The columns which are commonly used in querying the table data should be indexed. Indexing columns can make the query processing faster. Dropping a table can delete the data from HDFS.

External Table

External tables are used for external use means when the table data resides outside Hive then these tables are used. These tables are used generally when you want to delete metadata from the table and keep the table data as it is. While deletion only table schema gets deleted. Following are the syntaxe used for external tables: To create the table, we use the following command:

Create external table tablename(Var String, Var Int) row format delimited fields terminated by ‘;’;

To check the table data following command is used:

Load data local inpath ‘path of the file’ into table tablename;

To see or check the table data following command can be used for external tables:

Hadoop dfs –ls hdfs://localhost:9000/user/hive/warehouse/tablename

To delete or drop the table following command can be used:

Drop table tablename; When to use Internal or External Tables?

The user can use any of the tables as per the requirement, but there are a few considerations to choose the type of table. Internal Tables must be used when:

  • Temporary data is to be used
  • When no external data is there and Hive will use only internal data
  • You do not want table data after deletion

External Tables must be used when:

Read: Scala VS Python: Which One to Choose for Big Data Projects
  • The data is also used externally means if the data files are processed and used by any program that does not lock the files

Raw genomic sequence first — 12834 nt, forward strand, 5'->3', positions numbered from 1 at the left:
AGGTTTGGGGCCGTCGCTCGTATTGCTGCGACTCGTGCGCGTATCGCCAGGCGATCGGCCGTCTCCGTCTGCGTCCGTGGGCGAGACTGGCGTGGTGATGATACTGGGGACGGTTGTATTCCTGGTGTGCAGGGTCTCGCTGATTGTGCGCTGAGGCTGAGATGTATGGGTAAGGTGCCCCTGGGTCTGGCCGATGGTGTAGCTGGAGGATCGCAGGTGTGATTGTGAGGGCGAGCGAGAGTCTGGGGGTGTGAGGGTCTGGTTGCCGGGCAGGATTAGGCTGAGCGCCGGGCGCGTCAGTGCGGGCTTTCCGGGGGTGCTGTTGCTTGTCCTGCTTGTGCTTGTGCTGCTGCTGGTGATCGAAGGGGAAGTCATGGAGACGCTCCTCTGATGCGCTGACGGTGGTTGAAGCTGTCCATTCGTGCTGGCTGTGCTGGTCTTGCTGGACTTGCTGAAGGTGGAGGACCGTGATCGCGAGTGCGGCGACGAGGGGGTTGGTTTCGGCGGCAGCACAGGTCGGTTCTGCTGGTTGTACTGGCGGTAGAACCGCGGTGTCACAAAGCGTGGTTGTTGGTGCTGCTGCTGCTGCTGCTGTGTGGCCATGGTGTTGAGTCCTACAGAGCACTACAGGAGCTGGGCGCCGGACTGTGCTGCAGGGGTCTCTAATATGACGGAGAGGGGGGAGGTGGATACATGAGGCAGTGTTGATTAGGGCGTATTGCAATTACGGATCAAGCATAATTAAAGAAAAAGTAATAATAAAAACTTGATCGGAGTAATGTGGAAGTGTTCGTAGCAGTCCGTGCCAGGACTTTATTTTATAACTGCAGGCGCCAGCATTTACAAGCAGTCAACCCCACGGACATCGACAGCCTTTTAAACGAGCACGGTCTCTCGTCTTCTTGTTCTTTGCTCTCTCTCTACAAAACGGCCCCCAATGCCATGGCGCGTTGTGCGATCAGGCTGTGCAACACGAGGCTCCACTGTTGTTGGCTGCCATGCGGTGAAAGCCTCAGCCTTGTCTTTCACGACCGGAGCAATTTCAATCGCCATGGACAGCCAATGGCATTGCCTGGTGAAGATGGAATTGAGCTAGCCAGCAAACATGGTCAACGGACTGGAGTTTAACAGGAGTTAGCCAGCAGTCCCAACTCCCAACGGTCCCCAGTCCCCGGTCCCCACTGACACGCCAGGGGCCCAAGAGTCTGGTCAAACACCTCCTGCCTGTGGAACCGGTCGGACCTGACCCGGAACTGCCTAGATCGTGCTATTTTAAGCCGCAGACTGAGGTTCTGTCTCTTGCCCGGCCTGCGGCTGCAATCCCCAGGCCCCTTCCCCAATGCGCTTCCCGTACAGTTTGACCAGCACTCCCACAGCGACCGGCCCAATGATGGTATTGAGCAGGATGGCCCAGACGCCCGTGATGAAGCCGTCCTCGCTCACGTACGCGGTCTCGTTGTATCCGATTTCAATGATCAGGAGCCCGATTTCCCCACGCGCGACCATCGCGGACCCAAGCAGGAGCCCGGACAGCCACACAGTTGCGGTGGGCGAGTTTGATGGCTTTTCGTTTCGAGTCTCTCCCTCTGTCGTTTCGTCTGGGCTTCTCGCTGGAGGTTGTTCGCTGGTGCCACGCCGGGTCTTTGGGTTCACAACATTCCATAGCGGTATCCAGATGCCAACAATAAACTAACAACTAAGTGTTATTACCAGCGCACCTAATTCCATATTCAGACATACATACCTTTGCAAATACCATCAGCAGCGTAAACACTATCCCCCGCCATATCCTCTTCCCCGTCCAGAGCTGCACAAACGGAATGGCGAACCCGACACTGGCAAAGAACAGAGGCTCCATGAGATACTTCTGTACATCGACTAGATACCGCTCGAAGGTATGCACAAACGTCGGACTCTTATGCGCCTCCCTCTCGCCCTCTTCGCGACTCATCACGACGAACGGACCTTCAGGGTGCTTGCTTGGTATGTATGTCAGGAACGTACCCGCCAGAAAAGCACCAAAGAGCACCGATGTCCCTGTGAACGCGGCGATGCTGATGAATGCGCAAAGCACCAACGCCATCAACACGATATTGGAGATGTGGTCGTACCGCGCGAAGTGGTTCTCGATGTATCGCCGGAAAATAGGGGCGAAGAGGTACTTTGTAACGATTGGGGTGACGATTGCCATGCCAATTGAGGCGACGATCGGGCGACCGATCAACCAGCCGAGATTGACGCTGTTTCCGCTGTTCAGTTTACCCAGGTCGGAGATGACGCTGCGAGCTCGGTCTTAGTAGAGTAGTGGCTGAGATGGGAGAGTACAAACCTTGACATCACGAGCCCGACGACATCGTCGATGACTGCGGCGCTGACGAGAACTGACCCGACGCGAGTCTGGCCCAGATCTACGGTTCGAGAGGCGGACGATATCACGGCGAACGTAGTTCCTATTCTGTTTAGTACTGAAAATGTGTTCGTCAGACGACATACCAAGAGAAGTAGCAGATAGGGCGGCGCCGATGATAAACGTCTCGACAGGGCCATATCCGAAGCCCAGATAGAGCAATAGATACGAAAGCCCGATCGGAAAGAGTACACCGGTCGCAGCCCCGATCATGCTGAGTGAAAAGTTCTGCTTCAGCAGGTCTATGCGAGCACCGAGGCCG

• There is no control over data settings like ‘dirs accessing’ and you have another program to perform these operations
  • You are creating a fresh table not dependent on an existing table
  • You can access table schema and create the table along with pointing its data location.

  Partition

Table of Hive is organized in partitions by grouping same types of data together based on any column or partition key. Every table has a partition key for identification. Partitions can speed up query and slicing process. Following syntax is used to create a partition:

Create Table tablename(var String,var Int) Partitioned BY (partition1 String, partition2 String);

Partitioning increases the speed of querying by reducing its latency as it only scans relevant data rather than scanning full data.

Buckets

Tables or partitions can again be sub-divided into buckets in Hive for that you will have to use the hash function. Following syntax is used to create table buckets:

Create Table tablename Partitioned BY (partition1 data_type, partition2 data_type ) Clustered BY (column1, column2) Sorted BY(column_name Asc:Desc,___) Into num_buckets Buckets;

Hive buckets are just files in the table directory which may be partitioned or un-partitioned. You can even choose n buckets to partition the data.

Final Words:

From the above discussion, this is clear that Hive data can be categorized into three types on the granular level one is a table, other is a partition and the last is a bucket. The user can use these data models as per his needs and requirements. Hive is a popular database tool for Hadoop developers and has many features apart from internal and external tables.

The concept of tables used in Hive has increased its productivity and the developers can not only use these tables as per their convenience even this concept has increased query processing up to great extent.

Hive can be used even by non-programmers as it has a simple syntax for creating and accessing the database. So, if you are planning to learn Hadoop or Hive then join JanBask’s Training and certification program right away to accelerate your learning.

Read: What Is Hadoop 3? What's New Features in Hadoop 3.0



    Janbask Training

    A dynamic, highly professional, and a global online training course provider committed to propelling the next generation of technology learners with a whole new way of training experience.